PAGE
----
Transcript for American journalist, her mother murdered in Istanbul. Why didn’t the US investigate?
There's some stories that live with you. And for me it's what happened to Halla Barakat. An American journalist brutally murdered along with her mother in istanbul, Turkey. Didn't make sense. The pieces of the puzzle didn't fit. Blood splattered everywhere. Authorities say this is a crime of passion, but others believe the evidence here points to something else. Turkey can be a dangerous place for journalists. The details are out there somewhere. These women mattered. They mattered. What happened to Halla and her mother, aruba, would take me and an international team of journalists and investigators on a years-long journey around the globe. Can you please describe the knife wounds that you saw? There was really only one person who could tell us exactly what happened that night. I'm going to ask him directly if he killed Halla and aruba. You just say, I did not kill anyone. I first met Halla Barakat four years ago when she came bounding into our New York offices, full of enthusiasm, a young journalist, a lot of Halla was 23 years old, she wasust really starting her career. Halla was born in Raleigh, North Carolina, when her mother, aruba, was living with her cousin, Suzanne's family. Halla, which means "Beauty," was always so beautiful, ever since she was a little girl. If I could describe Halla in one word, one word only, I would say that she was alive. In that she wasn't afraid of her emotions. Hello, viewers. This is Halla Barakat reporting from istanbul. Halla and ouruba settled in istanbul, Turkey, where she became a vocal member of the Syrian opposition. We'll stay here, we'll stay in camps. Which was working against the regime in Damascus working against president bashar Al Assad. It's a harmful regime that doesn't care about our people. They felt the Assad regime is brutal, and there's no justice in Syria as long as he and his family have been in charge. Halla was last heard from, from her colleague. When she didn't show up to work, her colleague called her friends. Halla's friend went to check on her, and there was no answer when she knocked on the door to the apartment. So the police came, they had a locksmith open the door. And that's when they saw the bodies. It was a shocking video. It just showed an absolutely grisly crime scene. The bodies had been covered in blankets, detergent had been sprinkled on the blood on the floor. That seemed to be a way to conceal their odor from decomposition, which would give the killer or killers time to get away, days to get away. It was suspect from the beginning. There was no screaming heard by any of the neighbors. I think it shocked the community. The Turkish media took interest, but the international media, it was just kind of a story that quickly passed through. About a week after the killings, there's a break in the case. Turkish police arrested a young Syrian named Ahmad Barakat outside of istanbul. He was a distant cousin of Halla and ouruba's and he confesses to the murders. He'd been living in Turkey only a few months. He'd been by his own confession struggling to support himself after a stint in the free Syrian army. She offered him help by giving him some work. There is security camera footage placing Ahmed in the neighborhood that night. He's seen on the roof to their apartment. The last time he's picked up is a few blocks away. Then on the morning after the murder, around 11:00 A.M., he can be seen leaving along a similar route in the opposite direction. What happened to them so is gruesome and horrific and unacceptable. Their lives mattered. And it matters that we know what happened and why it happened. And to hold those people accountable. Suzanne Barakat, a young fit in the San Francisco bay area, who was Halla and orouba's cousin, took on the mantle not only of being the family's representative, but spearheading an effort to find out what happened to them. At those meetings, they promised the case of Halla Barakat was a high priority for the trump administration. Then there was a long period of silence where Suzanne heard nothing from the government. No one following up with the families to see how they can be of support. No outreach from within the American government to say what the hell are you guys doing, how is this permissible, let's stay on top of it, let's figure out what happened. That's when our team got involved with the center for investigative reporting. We obtained the Turkish prosecutor's report. One of the first things we find is Ahmed's DNA is found under orouba's fingernails. That's pretty damning. According to the prosecutor's report, he eventually confesses, through a court translator, telling investigators that he had killed orouba in a dispute over money in a kind of crime of passion. Orouba and Ahmed had an argument, it turned into a physical altercation. Things got violent, she attacked him with a knife, he defended himself, killed orouba, and Halla witnessing all of this wouldn't stop screaming, so he killed Halla too. You've got a confession, you've got DNA, you've got camera footage, it's a cut and dried case. But when you look at that crime scene, it raises some obvious questions. There's the detergent. Witnesses say it was sprinkled wherever there was blood scattered on the floor. That seems like an unusually sober step for someone to have 10 who's in the midst of a crime of passion. There was this question from the beginning. Given how outspoken these women were and how professional the killings seemed to be, was ts politically motivated? Was it a hit job? So a few days after the murders, orouba's Twitter account was hacked. A picture of Assad, a kind of cryptic message appeared on her account. Greetings from the golden condor, Assad's soldiers are everywhere. Was this a clue or just a coincidence? Forensic experts who examined crime scene swabs say that foreign DNA was found under orouba's fingernails, and that DNA matches Ahmed aprofile. But the autopsy report says no foreign DNA was found anywhere on orouba's body. So there's a contradiction there, and that's the only piece of physical evidence that actually puts Ahmed inside the apartment. But investigators, their first impression was that both women had been killed, quote-unquote, slaughter style, by a single cut to the throat. It's Muslim tradition for the family members of the deceased to wash their bodies before burial. So shaza, orouba's sister, would have been one of the last people to see them. So we called her in Syria to see what she remembers from that day. Hello, shaza? The Turkish prosecutor in their report said that each victim was stabbed with a knife in the front. Very deep stab wounds. You oversaw Halla and orouba being washed for burial and prepared for burial. Can you please describe the knife wounds that you saw? The autopsy reports are painting a picture of kind of a wild -- Crime of passion? Crime of passion. Shaza is describing -- sounds more like a sneak attack, in a sense, surprising somebody from behind, cutting their throat. More of a precise, professional hit. Absolutely. Hey, my name's Pete madden, I'm an ABC news reporter. I'm calling to book travel and accommodations to istanbul. At this point there was really only one person who could tell us exactly what happened that night. At 11:20 tomorrow night? Okay, turkestan. Yeah, let's do that. A convicted killer, Ahmed Barakat. He'd appealed his conviction. Under Turkish law, if your case is under appeal, you can meet with a certified Turkish lawyer. I decided to fly to Turkey to meet up, see if we could track Ahmed down. So we're heading to the jail where the convicted killer, Ahmed Barakat, is being held. ABC hired a lawyer to go in and ask him a couple of questions. So we're hoping today's going to be a big day. What are some of the key questions we're going to ask I'm going to ask him directly if he was the one doing it or not. If he killed Halla and orouba Barakat. Good luck. Good luck. Thank you. Don't be scared.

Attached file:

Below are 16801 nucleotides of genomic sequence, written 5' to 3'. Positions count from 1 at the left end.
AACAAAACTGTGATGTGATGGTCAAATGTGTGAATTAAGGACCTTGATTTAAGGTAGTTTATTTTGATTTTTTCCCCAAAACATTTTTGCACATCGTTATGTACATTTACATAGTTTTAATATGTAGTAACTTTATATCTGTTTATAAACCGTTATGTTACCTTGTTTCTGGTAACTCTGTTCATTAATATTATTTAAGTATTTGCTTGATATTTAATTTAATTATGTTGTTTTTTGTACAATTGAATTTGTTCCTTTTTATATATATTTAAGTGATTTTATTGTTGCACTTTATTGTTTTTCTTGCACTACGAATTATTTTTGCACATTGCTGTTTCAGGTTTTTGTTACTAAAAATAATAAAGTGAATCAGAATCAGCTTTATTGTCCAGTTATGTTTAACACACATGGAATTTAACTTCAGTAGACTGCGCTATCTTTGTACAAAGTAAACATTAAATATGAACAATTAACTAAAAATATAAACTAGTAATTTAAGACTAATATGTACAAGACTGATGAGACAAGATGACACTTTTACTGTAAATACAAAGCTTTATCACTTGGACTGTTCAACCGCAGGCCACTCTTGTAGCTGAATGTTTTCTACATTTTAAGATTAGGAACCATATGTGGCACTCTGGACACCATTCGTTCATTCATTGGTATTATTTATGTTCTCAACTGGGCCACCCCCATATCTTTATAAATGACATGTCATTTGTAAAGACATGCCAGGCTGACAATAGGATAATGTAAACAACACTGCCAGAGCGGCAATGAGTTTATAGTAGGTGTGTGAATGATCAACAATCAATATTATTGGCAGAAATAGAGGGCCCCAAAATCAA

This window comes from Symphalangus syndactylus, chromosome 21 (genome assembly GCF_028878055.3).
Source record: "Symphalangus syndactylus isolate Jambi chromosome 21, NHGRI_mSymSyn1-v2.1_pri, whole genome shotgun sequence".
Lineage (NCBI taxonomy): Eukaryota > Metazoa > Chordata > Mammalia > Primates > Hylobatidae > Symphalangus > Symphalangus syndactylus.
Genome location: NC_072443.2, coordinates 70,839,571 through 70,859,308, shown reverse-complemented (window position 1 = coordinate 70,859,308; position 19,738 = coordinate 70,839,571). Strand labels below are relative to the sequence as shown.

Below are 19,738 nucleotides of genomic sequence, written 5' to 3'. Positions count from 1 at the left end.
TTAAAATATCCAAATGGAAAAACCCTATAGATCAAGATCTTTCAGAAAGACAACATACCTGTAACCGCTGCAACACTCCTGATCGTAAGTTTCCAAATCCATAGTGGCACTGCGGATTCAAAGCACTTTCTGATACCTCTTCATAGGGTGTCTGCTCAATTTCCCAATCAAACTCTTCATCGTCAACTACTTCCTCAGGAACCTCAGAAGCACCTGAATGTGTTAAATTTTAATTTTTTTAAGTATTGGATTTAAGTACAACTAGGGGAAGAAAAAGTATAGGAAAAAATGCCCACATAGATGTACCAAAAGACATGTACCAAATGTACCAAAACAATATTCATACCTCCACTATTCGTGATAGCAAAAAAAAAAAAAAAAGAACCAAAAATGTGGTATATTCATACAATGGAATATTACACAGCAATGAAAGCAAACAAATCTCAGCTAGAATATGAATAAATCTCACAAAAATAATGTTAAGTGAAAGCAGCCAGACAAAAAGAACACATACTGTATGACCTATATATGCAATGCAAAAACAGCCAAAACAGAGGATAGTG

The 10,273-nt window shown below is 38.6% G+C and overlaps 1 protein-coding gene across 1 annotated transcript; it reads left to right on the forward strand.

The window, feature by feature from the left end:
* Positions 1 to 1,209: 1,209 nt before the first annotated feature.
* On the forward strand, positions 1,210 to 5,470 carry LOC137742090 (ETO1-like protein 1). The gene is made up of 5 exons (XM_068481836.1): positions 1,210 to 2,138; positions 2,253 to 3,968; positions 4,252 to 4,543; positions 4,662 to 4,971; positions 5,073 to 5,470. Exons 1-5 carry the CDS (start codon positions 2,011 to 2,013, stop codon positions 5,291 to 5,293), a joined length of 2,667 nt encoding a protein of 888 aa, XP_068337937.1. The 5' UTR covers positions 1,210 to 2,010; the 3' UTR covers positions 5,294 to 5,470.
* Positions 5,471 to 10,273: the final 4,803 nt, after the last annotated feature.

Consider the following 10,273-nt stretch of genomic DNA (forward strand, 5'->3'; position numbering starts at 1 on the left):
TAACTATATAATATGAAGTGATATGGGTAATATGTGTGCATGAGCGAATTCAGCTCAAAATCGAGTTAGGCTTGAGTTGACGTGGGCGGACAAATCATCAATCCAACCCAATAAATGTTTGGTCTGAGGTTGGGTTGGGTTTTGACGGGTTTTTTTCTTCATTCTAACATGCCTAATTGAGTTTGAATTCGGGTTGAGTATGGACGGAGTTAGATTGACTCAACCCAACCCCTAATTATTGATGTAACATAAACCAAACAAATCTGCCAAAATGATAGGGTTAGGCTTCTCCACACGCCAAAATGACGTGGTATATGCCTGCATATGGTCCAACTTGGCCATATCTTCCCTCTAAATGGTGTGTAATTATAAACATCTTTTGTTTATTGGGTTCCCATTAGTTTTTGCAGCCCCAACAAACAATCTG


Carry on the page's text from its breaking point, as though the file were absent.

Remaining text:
This transcript has been automatically generated and may not be 100% accurate.